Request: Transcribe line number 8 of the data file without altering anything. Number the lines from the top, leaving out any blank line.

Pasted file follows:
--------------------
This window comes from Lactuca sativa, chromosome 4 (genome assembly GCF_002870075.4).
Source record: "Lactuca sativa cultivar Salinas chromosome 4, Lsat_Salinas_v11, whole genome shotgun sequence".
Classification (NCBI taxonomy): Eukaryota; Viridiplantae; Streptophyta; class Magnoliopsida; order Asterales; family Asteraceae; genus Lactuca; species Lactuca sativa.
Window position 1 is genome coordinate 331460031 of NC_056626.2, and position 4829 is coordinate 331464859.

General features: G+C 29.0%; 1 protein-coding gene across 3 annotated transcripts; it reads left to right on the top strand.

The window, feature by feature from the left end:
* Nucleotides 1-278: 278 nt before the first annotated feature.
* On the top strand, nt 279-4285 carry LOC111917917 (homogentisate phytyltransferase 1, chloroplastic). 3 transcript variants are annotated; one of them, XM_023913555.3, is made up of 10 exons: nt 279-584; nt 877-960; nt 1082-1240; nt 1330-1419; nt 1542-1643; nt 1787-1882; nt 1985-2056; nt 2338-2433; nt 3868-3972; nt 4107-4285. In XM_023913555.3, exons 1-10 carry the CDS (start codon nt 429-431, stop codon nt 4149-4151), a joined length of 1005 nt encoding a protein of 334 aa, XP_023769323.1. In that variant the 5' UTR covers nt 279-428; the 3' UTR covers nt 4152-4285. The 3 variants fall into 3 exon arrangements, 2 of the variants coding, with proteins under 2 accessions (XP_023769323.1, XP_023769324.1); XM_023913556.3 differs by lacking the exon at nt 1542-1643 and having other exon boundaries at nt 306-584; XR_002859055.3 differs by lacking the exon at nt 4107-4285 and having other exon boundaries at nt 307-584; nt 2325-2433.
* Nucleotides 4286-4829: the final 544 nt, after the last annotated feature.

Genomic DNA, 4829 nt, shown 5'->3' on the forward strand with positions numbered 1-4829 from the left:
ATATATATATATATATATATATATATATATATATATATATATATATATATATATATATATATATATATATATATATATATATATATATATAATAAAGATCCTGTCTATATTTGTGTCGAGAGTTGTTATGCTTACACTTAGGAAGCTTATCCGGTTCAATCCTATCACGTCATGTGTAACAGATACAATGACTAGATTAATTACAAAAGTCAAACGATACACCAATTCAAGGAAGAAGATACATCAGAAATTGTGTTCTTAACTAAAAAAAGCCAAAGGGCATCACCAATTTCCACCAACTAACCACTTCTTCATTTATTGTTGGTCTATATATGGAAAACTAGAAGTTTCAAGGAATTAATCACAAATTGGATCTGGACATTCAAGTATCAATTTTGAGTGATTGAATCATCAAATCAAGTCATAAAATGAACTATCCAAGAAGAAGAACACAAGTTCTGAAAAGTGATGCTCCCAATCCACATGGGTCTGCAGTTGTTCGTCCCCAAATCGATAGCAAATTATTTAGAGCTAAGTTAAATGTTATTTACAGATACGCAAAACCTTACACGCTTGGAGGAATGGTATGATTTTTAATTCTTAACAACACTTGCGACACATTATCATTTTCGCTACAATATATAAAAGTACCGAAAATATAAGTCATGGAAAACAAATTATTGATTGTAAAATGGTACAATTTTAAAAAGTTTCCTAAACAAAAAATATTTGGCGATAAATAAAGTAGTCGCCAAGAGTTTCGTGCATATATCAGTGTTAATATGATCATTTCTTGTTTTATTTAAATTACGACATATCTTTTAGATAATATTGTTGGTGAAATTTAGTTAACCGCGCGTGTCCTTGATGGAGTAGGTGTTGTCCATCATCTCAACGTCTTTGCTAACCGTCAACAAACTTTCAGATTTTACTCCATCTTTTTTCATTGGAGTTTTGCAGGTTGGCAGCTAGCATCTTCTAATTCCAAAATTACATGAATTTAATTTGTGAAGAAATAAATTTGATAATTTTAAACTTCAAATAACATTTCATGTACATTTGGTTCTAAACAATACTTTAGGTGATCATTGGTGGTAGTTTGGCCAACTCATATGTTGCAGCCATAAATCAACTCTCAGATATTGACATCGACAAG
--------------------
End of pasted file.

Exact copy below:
* On the top strand, nt 279-4285 carry LOC111917917 (homogentisate phytyltransferase 1, chloroplastic). 3 transcript variants are annotated; one of them, XM_023913555.3, is made up of 10 exons: nt 279-584; nt 877-960; nt 1082-1240; nt 1330-1419; nt 1542-1643; nt 1787-1882; nt 1985-2056; nt 2338-2433; nt 3868-3972; nt 4107-4285. In XM_023913555.3, exons 1-10 carry the CDS (start codon nt 429-431, stop codon nt 4149-4151), a joined length of 1005 nt encoding a protein of 334 aa, XP_023769323.1. In that variant the 5' UTR covers nt 279-428; the 3' UTR covers nt 4152-4285. The 3 variants fall into 3 exon arrangements, 2 of the variants coding, with proteins under 2 accessions (XP_023769323.1, XP_023769324.1); XM_023913556.3 differs by lacking the exon at nt 1542-1643 and having other exon boundaries at nt 306-584; XR_002859055.3 differs by lacking the exon at nt 4107-4285 and having other exon boundaries at nt 307-584; nt 2325-2433.